• 1/4 cup (60 grams) Greek yogurt (or regular, plain or vanilla, nonfat or low fat)
  • 2 teaspoons vanilla extract
  • 3 Tablespoons (45 grams) unsalted butter, melted


  • 1 and 3/4 cups (225 grams) confectioners' sugar
  • 1/4 cup (60 ml) heavy cream (see above for substitution description)
  • 1 teaspoon vanilla extract
  • 1 teaspoon lemon juice


Preheat oven to 350F degrees.  Spray 24-count mini muffin pan with nonstick spray. Set aside.

Make the donuts. Sift the flour, sugar, and cocoa powder together in a large bowl.  Sifting is important; you want to remove any clumps of cocoa. Mix in the baking powder, baking soda, and salt. Set aside.

In a medium bowl, whisk the beaten eggs, milk, yogurt, and vanilla together until completely smooth.  Whisk in the melted butter until combined.  Slowly fold the wet ingredients into the dry ingredients. Careful not to overmix.  Mix the two together only until no flour pockets remain. Over-handling this batter will make your donut holes dense and tough.

Spoon batter into the mini muffin tins, only about 3/4 of the way full. Bake for 10 minutes, or until a toothpick inserted in the center comes out clean. Do not overbake them; they burn easily.  Allow the donuts to cool for 5 minutes in the pan and then transfer to a wire rack to cool for 5 more minutes before glazing.

Make the glaze. While the donuts are slightly cooling, make the glaze by sifting the confectioners sugar into a medium bowl. Stir in the milk, vanilla, and lemon juice until smooth and combined.  Add more confectioners' sugar to make it thicker if desired; add more cream to make it thinner if desired.  Dunk each slightly warm donut hole into the glaze using a fork or your fingers.  Place on a wire rack on top of a large baking sheet to let the glaze drip down.  Repeat dunking two to three more times if you want a thick glaze coating.  I dunked mine three times. If you run out of glaze to dip each three times, just make more.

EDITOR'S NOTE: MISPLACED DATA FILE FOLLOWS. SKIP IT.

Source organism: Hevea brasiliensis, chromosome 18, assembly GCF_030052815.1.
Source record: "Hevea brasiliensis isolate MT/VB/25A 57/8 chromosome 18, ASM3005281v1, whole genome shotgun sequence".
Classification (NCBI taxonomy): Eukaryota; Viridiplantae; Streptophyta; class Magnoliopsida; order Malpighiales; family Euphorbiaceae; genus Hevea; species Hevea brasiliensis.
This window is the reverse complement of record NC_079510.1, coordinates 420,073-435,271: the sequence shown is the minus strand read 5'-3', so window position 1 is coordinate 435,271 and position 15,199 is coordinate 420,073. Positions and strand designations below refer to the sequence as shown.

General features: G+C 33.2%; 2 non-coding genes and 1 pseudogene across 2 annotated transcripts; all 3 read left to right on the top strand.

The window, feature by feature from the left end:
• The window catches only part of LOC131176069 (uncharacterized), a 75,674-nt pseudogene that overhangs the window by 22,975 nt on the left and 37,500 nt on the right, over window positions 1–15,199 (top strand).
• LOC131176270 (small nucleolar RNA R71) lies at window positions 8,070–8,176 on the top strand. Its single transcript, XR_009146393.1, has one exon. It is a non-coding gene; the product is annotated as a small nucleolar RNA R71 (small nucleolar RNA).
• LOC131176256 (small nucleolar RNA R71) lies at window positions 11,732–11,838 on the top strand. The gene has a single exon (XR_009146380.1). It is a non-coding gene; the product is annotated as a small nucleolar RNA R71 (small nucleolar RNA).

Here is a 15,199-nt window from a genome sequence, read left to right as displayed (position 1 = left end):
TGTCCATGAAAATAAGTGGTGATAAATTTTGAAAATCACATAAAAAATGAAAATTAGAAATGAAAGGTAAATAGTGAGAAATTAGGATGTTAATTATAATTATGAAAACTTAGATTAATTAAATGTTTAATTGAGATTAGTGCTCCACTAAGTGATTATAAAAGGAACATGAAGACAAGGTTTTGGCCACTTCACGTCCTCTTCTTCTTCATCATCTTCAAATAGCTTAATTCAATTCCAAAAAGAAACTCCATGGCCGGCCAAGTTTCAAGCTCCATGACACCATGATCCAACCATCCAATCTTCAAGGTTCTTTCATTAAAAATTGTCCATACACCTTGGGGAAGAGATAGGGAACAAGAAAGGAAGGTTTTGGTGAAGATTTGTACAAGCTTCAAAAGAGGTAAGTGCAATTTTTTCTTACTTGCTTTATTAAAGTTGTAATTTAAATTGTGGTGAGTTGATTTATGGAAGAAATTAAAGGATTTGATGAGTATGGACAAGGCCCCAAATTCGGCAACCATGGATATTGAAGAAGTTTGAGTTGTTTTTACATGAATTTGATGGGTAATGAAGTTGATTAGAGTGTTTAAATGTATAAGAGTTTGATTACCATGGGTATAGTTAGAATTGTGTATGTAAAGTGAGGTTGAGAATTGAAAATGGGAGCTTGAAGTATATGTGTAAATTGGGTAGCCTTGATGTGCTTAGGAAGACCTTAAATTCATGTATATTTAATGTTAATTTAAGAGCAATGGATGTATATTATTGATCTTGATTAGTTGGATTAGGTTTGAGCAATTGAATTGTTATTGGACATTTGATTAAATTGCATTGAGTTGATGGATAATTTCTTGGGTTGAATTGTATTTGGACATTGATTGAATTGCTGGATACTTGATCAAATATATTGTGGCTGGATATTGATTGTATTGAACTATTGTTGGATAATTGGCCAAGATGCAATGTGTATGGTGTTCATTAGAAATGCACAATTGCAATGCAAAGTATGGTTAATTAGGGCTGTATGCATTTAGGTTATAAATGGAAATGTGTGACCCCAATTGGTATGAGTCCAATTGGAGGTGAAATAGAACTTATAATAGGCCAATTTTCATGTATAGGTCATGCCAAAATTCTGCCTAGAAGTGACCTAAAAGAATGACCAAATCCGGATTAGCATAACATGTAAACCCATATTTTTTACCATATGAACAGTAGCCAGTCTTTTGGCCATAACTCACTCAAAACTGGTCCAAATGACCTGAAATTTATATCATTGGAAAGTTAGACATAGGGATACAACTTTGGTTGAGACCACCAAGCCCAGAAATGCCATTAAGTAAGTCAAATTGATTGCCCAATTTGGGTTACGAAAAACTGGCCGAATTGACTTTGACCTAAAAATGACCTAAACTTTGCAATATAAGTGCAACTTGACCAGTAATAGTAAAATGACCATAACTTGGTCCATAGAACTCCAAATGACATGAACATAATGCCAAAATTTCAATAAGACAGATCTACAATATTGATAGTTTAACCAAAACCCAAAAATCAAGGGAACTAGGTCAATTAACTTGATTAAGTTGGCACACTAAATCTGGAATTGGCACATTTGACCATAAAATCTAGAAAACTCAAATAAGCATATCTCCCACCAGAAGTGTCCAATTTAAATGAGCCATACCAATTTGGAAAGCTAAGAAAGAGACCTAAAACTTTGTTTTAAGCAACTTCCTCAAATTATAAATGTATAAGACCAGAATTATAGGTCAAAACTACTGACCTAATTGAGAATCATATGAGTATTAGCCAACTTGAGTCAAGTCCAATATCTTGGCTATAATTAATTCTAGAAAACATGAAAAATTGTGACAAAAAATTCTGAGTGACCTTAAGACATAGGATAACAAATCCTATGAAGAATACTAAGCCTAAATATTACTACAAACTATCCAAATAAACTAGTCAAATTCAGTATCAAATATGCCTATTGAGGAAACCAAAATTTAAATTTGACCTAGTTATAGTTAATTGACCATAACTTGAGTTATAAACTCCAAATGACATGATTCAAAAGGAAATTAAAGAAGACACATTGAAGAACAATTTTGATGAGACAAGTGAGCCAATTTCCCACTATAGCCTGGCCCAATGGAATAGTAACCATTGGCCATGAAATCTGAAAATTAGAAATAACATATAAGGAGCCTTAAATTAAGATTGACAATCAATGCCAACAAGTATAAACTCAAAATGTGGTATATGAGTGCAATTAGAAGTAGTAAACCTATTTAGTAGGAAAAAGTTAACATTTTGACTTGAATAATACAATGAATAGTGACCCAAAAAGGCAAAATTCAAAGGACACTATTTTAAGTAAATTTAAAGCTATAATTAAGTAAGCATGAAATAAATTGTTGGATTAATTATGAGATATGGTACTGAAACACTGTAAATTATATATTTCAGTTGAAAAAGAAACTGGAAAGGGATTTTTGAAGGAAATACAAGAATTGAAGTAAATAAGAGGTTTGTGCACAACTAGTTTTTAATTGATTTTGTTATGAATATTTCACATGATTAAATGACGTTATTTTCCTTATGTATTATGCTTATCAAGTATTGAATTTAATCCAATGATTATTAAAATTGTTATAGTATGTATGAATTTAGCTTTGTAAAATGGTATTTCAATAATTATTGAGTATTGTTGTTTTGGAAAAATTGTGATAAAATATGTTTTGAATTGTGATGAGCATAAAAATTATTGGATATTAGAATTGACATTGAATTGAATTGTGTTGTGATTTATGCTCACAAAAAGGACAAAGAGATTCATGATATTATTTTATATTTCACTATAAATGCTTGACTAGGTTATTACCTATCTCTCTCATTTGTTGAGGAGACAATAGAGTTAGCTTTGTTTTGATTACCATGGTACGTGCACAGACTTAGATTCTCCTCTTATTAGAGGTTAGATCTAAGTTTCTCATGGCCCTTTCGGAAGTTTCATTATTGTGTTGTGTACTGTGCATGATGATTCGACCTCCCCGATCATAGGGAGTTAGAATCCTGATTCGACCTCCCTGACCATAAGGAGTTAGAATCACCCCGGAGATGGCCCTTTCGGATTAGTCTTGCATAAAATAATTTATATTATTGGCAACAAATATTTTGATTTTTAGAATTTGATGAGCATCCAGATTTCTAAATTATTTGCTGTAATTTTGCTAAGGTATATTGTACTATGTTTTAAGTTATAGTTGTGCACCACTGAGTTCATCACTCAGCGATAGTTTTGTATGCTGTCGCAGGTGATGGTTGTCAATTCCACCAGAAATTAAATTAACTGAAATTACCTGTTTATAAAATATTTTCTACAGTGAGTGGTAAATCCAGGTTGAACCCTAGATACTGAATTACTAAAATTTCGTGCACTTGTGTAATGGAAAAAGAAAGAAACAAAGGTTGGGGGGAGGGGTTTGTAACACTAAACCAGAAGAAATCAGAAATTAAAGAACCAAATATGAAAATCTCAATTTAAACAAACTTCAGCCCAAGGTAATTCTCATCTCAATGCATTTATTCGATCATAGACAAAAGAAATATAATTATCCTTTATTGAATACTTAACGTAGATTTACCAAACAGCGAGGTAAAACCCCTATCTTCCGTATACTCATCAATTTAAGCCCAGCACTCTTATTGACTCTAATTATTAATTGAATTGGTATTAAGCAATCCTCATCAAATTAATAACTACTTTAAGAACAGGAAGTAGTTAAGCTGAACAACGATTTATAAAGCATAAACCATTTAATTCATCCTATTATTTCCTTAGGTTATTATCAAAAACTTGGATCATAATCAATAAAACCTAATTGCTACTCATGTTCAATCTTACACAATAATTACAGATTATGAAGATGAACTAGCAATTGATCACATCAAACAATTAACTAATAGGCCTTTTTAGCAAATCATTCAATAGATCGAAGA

Donut holes taste best served on the same day.  This recipe may easily be halved.  Store extras in an airtight container at room temperature for up to 3 days.

Additional Notes:

*Eggs and milk at room temperature is preferred. Yogurt can be at room temperature as well. Good rule of thumb: whenever using melted or warm butter, make sure your cold ingredients are room temperature as well.

© Sally’s Baking Addiction. All images & content are copyright protected. Please do not use my images without prior permission. If you want to republish this recipe, please re-write the recipe in your own words, or link back to this post for the recipe.



Try my Powdered Sugar Mini Donut Muffins next!

Mini Powdered Sugar Donut Muffins

Try my Low-Fat Baked Cinnamon Bun Donuts soon. They taste like cinnamon rolls!

cinnamon bun donuts


Strawberry Frosted Donuts are delicious AND pretty.

Strawberry Frosted Donuts-7


See more donut recipes.

Glazed Chocolate Donut Holes


180 Responses to “Glazed Chocolate Donut Holes.”

  1. #
    Laurenposted February 5, 2014 at 8:24 pm

    Hi Sally,

    Could I use my cake-pop maker for these?